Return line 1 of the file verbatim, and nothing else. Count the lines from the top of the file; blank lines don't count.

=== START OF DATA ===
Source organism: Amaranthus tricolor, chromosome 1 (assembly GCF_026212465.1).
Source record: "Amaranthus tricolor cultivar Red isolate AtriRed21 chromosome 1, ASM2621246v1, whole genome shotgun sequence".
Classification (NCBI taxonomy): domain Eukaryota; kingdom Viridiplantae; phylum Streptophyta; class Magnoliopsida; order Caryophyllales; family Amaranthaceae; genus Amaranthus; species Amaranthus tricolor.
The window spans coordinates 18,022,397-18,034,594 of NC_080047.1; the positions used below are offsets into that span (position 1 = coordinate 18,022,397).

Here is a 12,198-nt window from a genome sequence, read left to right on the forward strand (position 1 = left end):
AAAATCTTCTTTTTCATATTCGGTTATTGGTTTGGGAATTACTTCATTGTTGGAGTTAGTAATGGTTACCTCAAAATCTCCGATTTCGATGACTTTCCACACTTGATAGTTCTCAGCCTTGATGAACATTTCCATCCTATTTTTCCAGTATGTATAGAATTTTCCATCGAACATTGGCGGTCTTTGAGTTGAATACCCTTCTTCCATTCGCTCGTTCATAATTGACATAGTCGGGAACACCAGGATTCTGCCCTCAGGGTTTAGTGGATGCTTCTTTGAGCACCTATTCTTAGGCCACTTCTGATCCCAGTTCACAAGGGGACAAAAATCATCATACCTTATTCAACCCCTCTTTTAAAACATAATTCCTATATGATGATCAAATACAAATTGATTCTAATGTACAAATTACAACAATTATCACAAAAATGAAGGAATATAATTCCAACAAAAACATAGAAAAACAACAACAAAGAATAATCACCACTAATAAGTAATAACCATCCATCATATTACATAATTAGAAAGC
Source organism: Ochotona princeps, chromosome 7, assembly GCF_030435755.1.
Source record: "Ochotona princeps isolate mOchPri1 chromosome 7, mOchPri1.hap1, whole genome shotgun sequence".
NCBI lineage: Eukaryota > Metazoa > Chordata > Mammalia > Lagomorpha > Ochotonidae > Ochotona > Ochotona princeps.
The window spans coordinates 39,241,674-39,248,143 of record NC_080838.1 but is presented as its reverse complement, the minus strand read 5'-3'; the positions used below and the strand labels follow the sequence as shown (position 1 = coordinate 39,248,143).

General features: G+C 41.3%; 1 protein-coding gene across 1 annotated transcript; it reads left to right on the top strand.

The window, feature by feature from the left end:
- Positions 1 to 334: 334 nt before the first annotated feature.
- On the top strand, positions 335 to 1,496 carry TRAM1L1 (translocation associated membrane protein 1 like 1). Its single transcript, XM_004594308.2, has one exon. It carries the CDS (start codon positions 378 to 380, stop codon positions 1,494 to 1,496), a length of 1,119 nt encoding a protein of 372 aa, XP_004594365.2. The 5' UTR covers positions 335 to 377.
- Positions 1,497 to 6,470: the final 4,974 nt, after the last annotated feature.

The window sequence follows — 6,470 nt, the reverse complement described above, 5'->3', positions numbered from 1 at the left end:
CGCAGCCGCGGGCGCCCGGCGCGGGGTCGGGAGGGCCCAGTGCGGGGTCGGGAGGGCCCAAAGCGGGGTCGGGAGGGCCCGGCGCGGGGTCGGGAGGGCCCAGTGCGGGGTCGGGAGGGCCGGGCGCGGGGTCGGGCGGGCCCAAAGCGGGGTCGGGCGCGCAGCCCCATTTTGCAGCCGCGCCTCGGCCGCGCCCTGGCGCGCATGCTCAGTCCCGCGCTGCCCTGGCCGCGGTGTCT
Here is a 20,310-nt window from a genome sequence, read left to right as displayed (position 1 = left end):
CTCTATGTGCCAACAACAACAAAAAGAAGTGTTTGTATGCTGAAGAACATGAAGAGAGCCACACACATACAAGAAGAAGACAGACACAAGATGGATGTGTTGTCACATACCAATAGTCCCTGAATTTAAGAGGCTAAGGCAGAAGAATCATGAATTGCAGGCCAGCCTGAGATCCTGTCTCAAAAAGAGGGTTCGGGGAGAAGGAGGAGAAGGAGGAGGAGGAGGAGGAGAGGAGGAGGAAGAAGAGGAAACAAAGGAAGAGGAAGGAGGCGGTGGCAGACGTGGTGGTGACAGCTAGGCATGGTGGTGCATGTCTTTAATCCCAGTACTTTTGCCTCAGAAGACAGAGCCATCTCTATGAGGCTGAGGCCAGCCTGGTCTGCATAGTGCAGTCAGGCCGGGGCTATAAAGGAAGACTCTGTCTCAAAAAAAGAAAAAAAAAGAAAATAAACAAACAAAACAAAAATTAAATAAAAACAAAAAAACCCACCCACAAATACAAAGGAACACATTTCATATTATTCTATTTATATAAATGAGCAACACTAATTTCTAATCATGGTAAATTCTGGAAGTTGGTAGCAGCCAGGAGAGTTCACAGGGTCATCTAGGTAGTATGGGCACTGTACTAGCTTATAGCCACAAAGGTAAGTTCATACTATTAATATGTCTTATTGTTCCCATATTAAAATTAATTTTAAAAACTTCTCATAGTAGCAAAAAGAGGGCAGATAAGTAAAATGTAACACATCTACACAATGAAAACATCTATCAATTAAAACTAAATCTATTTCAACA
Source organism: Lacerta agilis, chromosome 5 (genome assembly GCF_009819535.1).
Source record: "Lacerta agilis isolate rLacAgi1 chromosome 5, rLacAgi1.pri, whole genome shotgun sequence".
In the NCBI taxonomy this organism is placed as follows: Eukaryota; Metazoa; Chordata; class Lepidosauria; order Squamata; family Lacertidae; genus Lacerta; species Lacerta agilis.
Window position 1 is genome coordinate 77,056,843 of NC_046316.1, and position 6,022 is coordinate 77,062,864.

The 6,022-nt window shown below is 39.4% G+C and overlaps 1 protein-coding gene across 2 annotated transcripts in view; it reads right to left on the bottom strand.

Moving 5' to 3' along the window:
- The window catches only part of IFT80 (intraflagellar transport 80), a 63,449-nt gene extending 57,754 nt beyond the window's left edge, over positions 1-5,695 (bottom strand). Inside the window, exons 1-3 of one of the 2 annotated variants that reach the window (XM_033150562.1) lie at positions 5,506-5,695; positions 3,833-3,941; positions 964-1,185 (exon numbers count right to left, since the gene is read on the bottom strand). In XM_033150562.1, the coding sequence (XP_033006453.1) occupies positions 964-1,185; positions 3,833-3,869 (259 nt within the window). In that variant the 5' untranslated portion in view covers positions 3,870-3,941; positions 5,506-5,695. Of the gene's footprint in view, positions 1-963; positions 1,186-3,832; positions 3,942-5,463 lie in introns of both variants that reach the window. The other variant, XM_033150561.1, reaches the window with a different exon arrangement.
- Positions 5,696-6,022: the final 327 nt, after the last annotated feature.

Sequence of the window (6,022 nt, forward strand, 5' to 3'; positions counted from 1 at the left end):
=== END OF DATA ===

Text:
Source organism: Amaranthus tricolor, chromosome 1 (assembly GCF_026212465.1).